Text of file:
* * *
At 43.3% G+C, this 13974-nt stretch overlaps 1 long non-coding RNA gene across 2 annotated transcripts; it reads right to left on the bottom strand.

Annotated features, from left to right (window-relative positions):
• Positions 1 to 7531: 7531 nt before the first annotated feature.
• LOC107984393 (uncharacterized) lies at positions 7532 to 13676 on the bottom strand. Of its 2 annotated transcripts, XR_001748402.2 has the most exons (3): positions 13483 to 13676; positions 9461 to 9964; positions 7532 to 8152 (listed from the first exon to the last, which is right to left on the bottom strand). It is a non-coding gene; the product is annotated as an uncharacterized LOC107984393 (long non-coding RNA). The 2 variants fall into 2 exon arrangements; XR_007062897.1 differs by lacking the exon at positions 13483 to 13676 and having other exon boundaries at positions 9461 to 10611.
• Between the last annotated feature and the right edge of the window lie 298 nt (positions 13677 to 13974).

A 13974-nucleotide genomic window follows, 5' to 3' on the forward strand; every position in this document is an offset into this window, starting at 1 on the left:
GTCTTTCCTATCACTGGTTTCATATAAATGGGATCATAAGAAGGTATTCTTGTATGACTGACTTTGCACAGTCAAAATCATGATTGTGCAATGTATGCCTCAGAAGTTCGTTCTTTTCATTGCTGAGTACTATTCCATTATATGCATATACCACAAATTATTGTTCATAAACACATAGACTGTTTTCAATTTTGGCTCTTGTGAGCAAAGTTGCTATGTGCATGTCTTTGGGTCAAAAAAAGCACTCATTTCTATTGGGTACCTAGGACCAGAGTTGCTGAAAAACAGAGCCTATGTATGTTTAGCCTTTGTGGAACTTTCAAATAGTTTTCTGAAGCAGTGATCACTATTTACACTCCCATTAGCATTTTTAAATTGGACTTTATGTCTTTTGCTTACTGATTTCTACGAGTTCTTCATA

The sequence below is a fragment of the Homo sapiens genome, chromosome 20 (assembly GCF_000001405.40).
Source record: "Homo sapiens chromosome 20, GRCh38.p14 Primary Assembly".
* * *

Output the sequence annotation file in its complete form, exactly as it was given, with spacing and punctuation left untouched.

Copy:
At 43.3% G+C, this 13974-nt stretch overlaps 1 long non-coding RNA gene across 2 annotated transcripts; it reads right to left on the bottom strand.

Annotated features, from left to right (window-relative positions):
• Positions 1 to 7531: 7531 nt before the first annotated feature.
• LOC107984393 (uncharacterized) lies at positions 7532 to 13676 on the bottom strand. Of its 2 annotated transcripts, XR_001748402.2 has the most exons (3): positions 13483 to 13676; positions 9461 to 9964; positions 7532 to 8152 (listed from the first exon to the last, which is right to left on the bottom strand). It is a non-coding gene; the product is annotated as an uncharacterized LOC107984393 (long non-coding RNA). The 2 variants fall into 2 exon arrangements; XR_007062897.1 differs by lacking the exon at positions 13483 to 13676 and having other exon boundaries at positions 9461 to 10611.
• Between the last annotated feature and the right edge of the window lie 298 nt (positions 13677 to 13974).

A 13974-nucleotide genomic window follows, 5' to 3' on the forward strand; every position in this document is an offset into this window, starting at 1 on the left:
GTCTTTCCTATCACTGGTTTCATATAAATGGGATCATAAGAAGGTATTCTTGTATGACTGACTTTGCACAGTCAAAATCATGATTGTGCAATGTATGCCTCAGAAGTTCGTTCTTTTCATTGCTGAGTACTATTCCATTATATGCATATACCACAAATTATTGTTCATAAACACATAGACTGTTTTCAATTTTGGCTCTTGTGAGCAAAGTTGCTATGTGCATGTCTTTGGGTCAAAAAAAGCACTCATTTCTATTGGGTACCTAGGACCAGAGTTGCTGAAAAACAGAGCCTATGTATGTTTAGCCTTTGTGGAACTTTCAAATAGTTTTCTGAAGCAGTGATCACTATTTACACTCCCATTAGCATTTTTAAATTGGACTTTATGTCTTTTGCTTACTGATTTCTACGAGTTCTTCATA

The sequence below is a fragment of the Homo sapiens genome, chromosome 20 (assembly GCF_000001405.40).
Source record: "Homo sapiens chromosome 20, GRCh38.p14 Primary Assembly".